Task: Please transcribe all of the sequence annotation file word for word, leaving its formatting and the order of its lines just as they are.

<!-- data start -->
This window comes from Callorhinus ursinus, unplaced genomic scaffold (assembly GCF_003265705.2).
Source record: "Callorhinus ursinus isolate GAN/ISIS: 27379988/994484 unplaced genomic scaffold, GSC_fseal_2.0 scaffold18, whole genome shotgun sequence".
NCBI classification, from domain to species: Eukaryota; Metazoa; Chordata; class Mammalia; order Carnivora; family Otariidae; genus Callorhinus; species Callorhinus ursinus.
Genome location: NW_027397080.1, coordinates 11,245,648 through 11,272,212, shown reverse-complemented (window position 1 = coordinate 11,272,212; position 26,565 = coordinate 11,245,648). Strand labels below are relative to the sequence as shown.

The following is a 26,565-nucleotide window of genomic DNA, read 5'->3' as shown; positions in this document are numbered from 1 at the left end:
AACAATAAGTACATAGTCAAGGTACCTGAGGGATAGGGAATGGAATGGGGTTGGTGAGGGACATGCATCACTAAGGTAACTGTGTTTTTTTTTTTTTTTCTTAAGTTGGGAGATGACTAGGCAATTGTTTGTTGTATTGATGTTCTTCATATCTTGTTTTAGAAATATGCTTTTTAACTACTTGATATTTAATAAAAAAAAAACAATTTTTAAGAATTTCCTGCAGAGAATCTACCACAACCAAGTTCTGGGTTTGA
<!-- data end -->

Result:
This window comes from Callorhinus ursinus, unplaced genomic scaffold (assembly GCF_003265705.2).
Source record: "Callorhinus ursinus isolate GAN/ISIS: 27379988/994484 unplaced genomic scaffold, GSC_fseal_2.0 scaffold18, whole genome shotgun sequence".
NCBI classification, from domain to species: Eukaryota; Metazoa; Chordata; class Mammalia; order Carnivora; family Otariidae; genus Callorhinus; species Callorhinus ursinus.
Genome location: NW_027397080.1, coordinates 11,245,648 through 11,272,212, shown reverse-complemented (window position 1 = coordinate 11,272,212; position 26,565 = coordinate 11,245,648). Strand labels below are relative to the sequence as shown.

The following is a 26,565-nucleotide window of genomic DNA, read 5'->3' as shown; positions in this document are numbered from 1 at the left end:
AACAATAAGTACATAGTCAAGGTACCTGAGGGATAGGGAATGGAATGGGGTTGGTGAGGGACATGCATCACTAAGGTAACTGTGTTTTTTTTTTTTTTTCTTAAGTTGGGAGATGACTAGGCAATTGTTTGTTGTATTGATGTTCTTCATATCTTGTTTTAGAAATATGCTTTTTAACTACTTGATATTTAATAAAAAAAAAACAATTTTTAAGAATTTCCTGCAGAGAATCTACCACAACCAAGTTCTGGGTTTGA